What Is the Black Box in Airplanes and Helicopters?
In an effort to make the causes of aviation accidents less of a mystery, the black box was created. The black box – which, despite its name, is actually orange in color – is a data recording device that stores information about the aircraft and parameters of the flight. It is designed to be almost indestructible so that it can be retrieved after any kind of impact. In use since the 1960s, the black box is a critical piece of information and evidence that can be used in an aviation accident claim.
What Is the Black Box?
The black box, technically named the Digital Flight Data Recorder or DFDR, is a sophisticated piece of technology that is equipped to record as much information as possible, resist damage in almost any kind of impact and be locatable after an aviation accident – even after an explosion or if the plane is underwater. It is installed on the tail of the plane, which is usually the last part of an aircraft to go down. There are technically two black boxes aboard all airplanes and other aircraft: the DFDR and the CVR (Cockpit Voice Recorder). Together, these two black boxes can record up to 2 hours of audio data and 25 hours of flight data.
What Information Does the Black Box Store?
The black boxes store information in stacked memory boards that are protected within a crash-survivable memory unit. The black boxes are designed to cover as many parameters as possible when collecting data. The information you can expect to find within the two black boxes includes:
- Aircraft acceleration and airspeed
- Vertical acceleration
- Control-column position
- Exterior temperature
- Cabin temperature
- Flap settings
- Magnetic heading
- Horizontal stabilizer
- Fuel flow
- Engine performance
- Cabin pressure
- Voices in the cockpit
- Crew conversations
- Ambient noises in the cockpit
- Interphone communications
- Public address (PA) system messages
The DFDR collects and stores information using special aircraft sensors that are automatically sent to a flight data acquisition unit for processing. Then, the center sends the information back to the black box. CVRs use several microphones placed throughout the cockpit to record sound. Older models of CVRs only stored the last 30 minutes of sound before an aviation accident. Newer models, however, utilize solid-state storage, which can keep up to two hours of audiotapes.
How Can a Black Box Help an Aviation Accident Injury Claim?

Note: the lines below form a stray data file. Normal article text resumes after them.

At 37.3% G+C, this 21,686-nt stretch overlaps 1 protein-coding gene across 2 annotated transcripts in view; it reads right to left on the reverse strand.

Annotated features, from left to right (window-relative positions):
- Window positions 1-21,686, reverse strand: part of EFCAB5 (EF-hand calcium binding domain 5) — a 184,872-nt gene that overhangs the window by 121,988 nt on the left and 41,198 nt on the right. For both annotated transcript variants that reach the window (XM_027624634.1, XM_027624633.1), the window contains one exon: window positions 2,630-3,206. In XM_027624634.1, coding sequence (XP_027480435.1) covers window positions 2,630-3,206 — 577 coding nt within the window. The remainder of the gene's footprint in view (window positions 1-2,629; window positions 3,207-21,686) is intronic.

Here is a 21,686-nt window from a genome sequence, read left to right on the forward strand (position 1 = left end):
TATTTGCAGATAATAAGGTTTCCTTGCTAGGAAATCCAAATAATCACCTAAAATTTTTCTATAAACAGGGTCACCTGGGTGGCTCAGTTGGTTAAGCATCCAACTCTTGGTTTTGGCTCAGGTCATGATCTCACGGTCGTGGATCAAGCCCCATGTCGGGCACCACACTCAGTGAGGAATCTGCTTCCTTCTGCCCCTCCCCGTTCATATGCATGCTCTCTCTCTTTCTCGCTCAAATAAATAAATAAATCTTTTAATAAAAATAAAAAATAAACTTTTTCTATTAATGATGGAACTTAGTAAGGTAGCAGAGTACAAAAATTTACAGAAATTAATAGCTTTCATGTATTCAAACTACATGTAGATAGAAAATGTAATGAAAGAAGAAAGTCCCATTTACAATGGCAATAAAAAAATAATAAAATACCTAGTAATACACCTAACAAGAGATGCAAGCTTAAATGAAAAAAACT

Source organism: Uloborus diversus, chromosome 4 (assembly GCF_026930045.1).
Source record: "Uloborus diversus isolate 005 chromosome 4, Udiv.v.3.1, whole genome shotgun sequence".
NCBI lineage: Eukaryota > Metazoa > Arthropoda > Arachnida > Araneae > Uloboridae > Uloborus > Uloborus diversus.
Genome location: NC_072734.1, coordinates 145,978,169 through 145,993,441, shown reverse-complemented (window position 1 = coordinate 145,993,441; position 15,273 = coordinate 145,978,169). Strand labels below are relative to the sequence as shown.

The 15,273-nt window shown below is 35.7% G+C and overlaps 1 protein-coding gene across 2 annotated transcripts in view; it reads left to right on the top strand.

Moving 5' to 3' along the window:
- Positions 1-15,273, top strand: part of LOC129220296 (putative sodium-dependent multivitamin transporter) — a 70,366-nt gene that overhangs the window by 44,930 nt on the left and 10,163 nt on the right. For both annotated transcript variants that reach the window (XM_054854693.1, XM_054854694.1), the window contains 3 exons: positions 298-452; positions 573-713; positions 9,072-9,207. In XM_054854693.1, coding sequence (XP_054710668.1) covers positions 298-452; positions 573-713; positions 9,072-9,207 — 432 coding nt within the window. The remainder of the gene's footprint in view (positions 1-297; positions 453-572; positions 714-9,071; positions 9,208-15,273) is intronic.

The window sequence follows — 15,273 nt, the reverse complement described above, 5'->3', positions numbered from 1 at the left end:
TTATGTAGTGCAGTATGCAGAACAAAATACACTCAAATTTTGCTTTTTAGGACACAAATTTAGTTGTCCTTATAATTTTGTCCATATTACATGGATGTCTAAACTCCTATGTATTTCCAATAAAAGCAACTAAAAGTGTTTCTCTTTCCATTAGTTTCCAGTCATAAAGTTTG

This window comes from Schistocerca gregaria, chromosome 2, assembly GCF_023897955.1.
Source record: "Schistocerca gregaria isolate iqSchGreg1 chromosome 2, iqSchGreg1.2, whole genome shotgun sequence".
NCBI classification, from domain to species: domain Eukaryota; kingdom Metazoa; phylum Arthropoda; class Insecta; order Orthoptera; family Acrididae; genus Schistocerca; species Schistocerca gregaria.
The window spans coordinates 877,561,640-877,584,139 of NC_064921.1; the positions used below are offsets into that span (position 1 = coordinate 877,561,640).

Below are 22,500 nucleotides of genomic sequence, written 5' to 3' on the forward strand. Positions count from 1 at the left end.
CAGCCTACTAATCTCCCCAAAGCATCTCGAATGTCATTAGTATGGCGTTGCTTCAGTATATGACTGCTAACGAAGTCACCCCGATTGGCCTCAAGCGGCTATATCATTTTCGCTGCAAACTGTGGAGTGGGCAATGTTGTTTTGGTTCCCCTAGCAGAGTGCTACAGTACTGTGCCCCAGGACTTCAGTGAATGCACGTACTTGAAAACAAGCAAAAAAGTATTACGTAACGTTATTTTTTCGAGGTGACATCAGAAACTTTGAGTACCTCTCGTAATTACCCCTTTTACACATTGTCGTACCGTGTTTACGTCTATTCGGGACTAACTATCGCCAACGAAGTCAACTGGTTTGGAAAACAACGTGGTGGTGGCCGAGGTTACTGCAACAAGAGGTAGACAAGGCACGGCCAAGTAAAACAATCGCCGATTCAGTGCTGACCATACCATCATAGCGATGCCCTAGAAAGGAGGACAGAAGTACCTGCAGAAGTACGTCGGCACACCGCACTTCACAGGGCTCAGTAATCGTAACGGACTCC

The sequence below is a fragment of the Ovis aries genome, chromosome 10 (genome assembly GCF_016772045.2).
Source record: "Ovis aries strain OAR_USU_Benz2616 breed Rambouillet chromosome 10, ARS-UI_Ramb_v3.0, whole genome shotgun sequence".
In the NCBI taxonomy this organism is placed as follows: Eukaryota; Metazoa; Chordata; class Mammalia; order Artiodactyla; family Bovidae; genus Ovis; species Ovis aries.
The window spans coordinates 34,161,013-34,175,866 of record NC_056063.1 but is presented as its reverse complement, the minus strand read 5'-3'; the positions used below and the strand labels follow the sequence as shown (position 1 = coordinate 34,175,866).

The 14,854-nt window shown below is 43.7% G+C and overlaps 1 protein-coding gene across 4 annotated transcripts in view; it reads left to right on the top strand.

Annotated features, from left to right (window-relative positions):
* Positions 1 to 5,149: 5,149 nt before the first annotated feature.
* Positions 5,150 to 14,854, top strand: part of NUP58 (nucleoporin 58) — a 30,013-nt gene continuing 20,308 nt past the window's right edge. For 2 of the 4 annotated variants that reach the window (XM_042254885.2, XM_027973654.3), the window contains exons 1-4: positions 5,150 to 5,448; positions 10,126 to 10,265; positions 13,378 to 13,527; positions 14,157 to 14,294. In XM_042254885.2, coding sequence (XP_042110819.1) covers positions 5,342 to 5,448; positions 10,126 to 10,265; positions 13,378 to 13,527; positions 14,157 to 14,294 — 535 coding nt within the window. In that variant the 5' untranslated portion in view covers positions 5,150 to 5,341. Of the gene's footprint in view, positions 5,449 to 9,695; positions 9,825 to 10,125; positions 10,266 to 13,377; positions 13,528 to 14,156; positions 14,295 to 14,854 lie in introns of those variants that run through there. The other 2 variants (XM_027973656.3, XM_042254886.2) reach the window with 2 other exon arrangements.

Black boxes are vital for aviation accident investigations. The data stored in these boxes can help investigators piece together what happened in the final minutes of an aircraft’s flight. In some cases, the black box is the only thing that survives an aviation accident. Upon retrieving a plane’s black box, investigators and specialists use tools to repair any damage – if necessary – and download the data to try to recreate the events of the accident. This process can take weeks or even months. Information from the black box can help investigators, experts and attorneys piece together what caused or contributed to the accident.
How Do You Access the Black Box’s Information?
In general, civilians cannot access the data found in a plane’s black box. Instead, they must wait for the official investigation report to be published by the organization in charge of the crash investigation, such as the National Transportation Safety Board or the Federal Aviation Administration. Even the police cannot download crash data from a black box without a warrant to do so.
How Can an Aviation Accident Lawyer Help?
If you get injured or a loved one dies in an aviation accident, an aviation accident attorney can help you bring a civil suit. Although nothing can make up for the losses you suffer in an aviation disaster, a lawsuit can hold someone accountable and give you the financial compensation you need to pay for related expenses.
An attorney can help with every aspect of an injury lawsuit, including investigating the aviation accident on your behalf. Your lawyer can obtain reports from outside investigators that may shed light on the cause of the crash, such as information stored in the black box, to help prove who or what caused the disaster.